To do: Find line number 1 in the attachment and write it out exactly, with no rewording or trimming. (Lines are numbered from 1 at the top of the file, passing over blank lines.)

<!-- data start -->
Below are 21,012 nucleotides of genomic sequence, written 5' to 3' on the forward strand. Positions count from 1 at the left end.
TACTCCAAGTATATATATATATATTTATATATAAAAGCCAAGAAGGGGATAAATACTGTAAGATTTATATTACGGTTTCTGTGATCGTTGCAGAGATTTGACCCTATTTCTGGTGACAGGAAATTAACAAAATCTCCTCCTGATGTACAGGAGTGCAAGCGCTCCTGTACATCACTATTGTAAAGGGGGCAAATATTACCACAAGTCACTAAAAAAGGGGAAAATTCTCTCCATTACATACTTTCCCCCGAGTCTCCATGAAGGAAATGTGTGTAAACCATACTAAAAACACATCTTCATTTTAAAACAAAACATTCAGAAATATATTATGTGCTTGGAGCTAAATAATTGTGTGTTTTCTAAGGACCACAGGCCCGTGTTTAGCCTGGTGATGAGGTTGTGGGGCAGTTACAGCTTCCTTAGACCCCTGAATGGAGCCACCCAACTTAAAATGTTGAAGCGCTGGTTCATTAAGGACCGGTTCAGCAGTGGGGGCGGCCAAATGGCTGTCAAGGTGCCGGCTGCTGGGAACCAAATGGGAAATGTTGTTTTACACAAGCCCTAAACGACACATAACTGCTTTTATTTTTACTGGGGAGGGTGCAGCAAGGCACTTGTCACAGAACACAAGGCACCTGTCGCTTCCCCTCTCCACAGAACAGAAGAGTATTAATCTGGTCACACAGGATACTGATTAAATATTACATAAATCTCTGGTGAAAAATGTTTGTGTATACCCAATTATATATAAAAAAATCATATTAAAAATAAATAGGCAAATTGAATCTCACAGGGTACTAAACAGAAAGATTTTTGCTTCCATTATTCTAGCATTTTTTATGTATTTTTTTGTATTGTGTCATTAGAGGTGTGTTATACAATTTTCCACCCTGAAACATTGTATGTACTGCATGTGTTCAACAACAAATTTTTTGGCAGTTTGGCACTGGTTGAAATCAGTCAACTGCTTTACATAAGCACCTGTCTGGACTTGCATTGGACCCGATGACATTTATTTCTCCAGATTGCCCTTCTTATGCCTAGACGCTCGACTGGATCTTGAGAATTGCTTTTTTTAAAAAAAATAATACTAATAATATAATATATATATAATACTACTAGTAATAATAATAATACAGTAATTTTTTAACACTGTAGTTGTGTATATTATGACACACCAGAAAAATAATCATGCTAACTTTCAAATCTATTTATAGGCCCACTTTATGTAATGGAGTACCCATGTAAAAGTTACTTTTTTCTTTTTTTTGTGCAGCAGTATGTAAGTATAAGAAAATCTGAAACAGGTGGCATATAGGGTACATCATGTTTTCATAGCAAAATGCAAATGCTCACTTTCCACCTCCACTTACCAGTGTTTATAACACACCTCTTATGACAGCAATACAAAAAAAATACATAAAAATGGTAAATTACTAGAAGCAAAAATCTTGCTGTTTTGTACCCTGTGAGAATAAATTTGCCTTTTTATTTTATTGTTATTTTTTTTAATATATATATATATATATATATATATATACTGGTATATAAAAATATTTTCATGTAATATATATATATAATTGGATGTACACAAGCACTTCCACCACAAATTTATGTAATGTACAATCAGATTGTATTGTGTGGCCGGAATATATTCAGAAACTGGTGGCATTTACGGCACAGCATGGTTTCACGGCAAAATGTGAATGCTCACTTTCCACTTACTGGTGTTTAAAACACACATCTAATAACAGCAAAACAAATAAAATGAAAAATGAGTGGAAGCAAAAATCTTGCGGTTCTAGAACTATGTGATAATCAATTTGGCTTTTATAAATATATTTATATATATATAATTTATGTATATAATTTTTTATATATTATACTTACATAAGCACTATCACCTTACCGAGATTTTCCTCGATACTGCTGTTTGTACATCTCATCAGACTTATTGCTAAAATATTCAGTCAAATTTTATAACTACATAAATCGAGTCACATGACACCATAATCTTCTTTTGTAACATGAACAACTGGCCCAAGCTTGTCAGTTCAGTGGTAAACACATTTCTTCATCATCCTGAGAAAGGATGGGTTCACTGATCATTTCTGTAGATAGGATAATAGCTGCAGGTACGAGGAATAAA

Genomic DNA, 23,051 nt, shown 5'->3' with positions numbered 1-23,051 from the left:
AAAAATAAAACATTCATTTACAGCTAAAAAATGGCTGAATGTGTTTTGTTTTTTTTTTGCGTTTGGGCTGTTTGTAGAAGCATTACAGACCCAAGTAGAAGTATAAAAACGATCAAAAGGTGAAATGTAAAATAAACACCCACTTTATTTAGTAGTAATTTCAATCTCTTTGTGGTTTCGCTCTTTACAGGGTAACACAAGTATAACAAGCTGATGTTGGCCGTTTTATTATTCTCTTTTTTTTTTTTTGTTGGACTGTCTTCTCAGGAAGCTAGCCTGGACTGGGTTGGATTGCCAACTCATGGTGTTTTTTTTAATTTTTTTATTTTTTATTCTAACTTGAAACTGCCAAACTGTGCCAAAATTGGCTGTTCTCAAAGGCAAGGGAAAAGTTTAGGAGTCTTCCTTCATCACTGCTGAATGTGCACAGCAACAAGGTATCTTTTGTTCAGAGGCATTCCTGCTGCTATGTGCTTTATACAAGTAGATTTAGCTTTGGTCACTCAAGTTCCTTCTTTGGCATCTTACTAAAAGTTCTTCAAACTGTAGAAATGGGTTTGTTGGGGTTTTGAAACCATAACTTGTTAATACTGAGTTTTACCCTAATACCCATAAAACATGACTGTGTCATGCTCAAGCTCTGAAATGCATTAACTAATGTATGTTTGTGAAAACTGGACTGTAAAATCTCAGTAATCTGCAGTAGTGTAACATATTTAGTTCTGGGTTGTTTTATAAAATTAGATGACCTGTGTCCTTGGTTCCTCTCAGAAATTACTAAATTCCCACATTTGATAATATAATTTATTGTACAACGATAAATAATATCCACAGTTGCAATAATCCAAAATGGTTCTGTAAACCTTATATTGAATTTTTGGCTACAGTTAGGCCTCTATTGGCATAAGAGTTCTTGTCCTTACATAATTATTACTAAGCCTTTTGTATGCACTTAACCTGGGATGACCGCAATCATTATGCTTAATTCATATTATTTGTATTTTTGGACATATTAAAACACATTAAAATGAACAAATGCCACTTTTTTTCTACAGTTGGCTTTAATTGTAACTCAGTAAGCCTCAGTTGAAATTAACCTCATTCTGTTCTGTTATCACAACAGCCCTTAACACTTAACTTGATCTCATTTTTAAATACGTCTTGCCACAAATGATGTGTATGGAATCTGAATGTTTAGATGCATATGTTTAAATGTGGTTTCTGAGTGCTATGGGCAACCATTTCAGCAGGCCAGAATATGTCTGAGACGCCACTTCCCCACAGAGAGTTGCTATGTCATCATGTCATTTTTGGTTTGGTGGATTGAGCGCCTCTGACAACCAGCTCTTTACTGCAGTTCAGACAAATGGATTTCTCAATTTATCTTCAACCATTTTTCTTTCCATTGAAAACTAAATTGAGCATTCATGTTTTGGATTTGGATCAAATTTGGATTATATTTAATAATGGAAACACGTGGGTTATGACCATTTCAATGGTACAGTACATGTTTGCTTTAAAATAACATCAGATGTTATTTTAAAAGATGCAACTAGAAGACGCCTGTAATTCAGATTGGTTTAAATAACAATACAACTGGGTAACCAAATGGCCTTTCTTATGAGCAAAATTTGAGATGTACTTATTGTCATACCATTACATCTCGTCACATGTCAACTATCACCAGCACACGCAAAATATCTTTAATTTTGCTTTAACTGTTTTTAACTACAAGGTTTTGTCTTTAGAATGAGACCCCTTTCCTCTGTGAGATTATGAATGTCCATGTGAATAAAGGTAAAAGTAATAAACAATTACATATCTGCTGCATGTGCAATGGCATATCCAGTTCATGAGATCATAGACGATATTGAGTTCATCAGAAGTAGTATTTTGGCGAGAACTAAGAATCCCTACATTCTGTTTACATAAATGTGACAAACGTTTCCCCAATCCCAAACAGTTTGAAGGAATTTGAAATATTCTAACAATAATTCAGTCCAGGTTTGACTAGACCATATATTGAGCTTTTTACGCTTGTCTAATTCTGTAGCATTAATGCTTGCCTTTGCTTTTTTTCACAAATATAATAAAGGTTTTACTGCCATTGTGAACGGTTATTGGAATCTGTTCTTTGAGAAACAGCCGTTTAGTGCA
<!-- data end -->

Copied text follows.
Below are 21,012 nucleotides of genomic sequence, written 5' to 3' on the forward strand. Positions count from 1 at the left end.